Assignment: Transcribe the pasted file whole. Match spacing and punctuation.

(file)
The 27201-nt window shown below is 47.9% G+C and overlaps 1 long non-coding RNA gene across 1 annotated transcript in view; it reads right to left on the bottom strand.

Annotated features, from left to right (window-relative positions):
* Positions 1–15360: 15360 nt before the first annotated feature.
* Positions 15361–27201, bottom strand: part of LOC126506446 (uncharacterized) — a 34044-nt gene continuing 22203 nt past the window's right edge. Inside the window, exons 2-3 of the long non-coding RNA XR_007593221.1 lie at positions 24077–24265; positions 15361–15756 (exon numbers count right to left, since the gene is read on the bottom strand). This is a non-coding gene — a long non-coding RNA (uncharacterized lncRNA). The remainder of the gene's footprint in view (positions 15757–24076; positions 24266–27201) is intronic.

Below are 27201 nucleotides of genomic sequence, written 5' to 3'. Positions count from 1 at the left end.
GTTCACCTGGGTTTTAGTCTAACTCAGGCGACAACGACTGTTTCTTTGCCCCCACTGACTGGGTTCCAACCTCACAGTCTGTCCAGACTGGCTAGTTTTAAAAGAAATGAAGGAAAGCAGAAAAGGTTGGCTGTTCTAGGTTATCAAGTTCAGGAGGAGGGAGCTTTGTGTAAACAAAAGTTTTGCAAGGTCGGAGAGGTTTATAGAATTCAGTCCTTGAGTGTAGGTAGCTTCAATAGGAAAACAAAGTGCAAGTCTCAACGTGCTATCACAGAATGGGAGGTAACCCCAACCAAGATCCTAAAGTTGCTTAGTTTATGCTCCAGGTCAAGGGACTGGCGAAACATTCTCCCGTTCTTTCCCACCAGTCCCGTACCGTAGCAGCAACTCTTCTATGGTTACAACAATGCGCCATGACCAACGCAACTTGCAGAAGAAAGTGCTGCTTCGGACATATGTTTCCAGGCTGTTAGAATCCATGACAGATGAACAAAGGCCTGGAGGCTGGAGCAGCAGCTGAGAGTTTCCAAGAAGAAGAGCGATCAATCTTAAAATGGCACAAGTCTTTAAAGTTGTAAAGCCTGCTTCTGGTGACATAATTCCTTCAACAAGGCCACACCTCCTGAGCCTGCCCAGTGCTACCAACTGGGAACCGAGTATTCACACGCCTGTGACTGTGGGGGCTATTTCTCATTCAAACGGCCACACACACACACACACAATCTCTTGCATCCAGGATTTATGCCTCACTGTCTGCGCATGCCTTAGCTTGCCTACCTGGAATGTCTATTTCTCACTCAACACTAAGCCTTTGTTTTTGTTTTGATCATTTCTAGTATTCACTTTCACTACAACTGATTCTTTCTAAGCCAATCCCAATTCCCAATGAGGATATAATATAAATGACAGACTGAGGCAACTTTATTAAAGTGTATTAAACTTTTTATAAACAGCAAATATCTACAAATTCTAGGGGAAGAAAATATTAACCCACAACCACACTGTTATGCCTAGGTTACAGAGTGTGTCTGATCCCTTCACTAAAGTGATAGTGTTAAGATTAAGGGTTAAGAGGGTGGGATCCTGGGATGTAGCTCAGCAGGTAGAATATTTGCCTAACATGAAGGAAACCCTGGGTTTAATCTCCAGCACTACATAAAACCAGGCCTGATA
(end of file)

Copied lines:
The 27201-nt window shown below is 47.9% G+C and overlaps 1 long non-coding RNA gene across 1 annotated transcript in view; it reads right to left on the bottom strand.

Annotated features, from left to right (window-relative positions):
* Positions 1–15360: 15360 nt before the first annotated feature.
* Positions 15361–27201, bottom strand: part of LOC126506446 (uncharacterized) — a 34044-nt gene continuing 22203 nt past the window's right edge. Inside the window, exons 2-3 of the long non-coding RNA XR_007593221.1 lie at positions 24077–24265; positions 15361–15756 (exon numbers count right to left, since the gene is read on the bottom strand). This is a non-coding gene — a long non-coding RNA (uncharacterized lncRNA). The remainder of the gene's footprint in view (positions 15757–24076; positions 24266–27201) is intronic.

Below are 27201 nucleotides of genomic sequence, written 5' to 3'. Positions count from 1 at the left end.
GTTCACCTGGGTTTTAGTCTAACTCAGGCGACAACGACTGTTTCTTTGCCCCCACTGACTGGGTTCCAACCTCACAGTCTGTCCAGACTGGCTAGTTTTAAAAGAAATGAAGGAAAGCAGAAAAGGTTGGCTGTTCTAGGTTATCAAGTTCAGGAGGAGGGAGCTTTGTGTAAACAAAAGTTTTGCAAGGTCGGAGAGGTTTATAGAATTCAGTCCTTGAGTGTAGGTAGCTTCAATAGGAAAACAAAGTGCAAGTCTCAACGTGCTATCACAGAATGGGAGGTAACCCCAACCAAGATCCTAAAGTTGCTTAGTTTATGCTCCAGGTCAAGGGACTGGCGAAACATTCTCCCGTTCTTTCCCACCAGTCCCGTACCGTAGCAGCAACTCTTCTATGGTTACAACAATGCGCCATGACCAACGCAACTTGCAGAAGAAAGTGCTGCTTCGGACATATGTTTCCAGGCTGTTAGAATCCATGACAGATGAACAAAGGCCTGGAGGCTGGAGCAGCAGCTGAGAGTTTCCAAGAAGAAGAGCGATCAATCTTAAAATGGCACAAGTCTTTAAAGTTGTAAAGCCTGCTTCTGGTGACATAATTCCTTCAACAAGGCCACACCTCCTGAGCCTGCCCAGTGCTACCAACTGGGAACCGAGTATTCACACGCCTGTGACTGTGGGGGCTATTTCTCATTCAAACGGCCACACACACACACACACAATCTCTTGCATCCAGGATTTATGCCTCACTGTCTGCGCATGCCTTAGCTTGCCTACCTGGAATGTCTATTTCTCACTCAACACTAAGCCTTTGTTTTTGTTTTGATCATTTCTAGTATTCACTTTCACTACAACTGATTCTTTCTAAGCCAATCCCAATTCCCAATGAGGATATAATATAAATGACAGACTGAGGCAACTTTATTAAAGTGTATTAAACTTTTTATAAACAGCAAATATCTACAAATTCTAGGGGAAGAAAATATTAACCCACAACCACACTGTTATGCCTAGGTTACAGAGTGTGTCTGATCCCTTCACTAAAGTGATAGTGTTAAGATTAAGGGTTAAGAGGGTGGGATCCTGGGATGTAGCTCAGCAGGTAGAATATTTGCCTAACATGAAGGAAACCCTGGGTTTAATCTCCAGCACTACATAAAACCAGGCCTGATA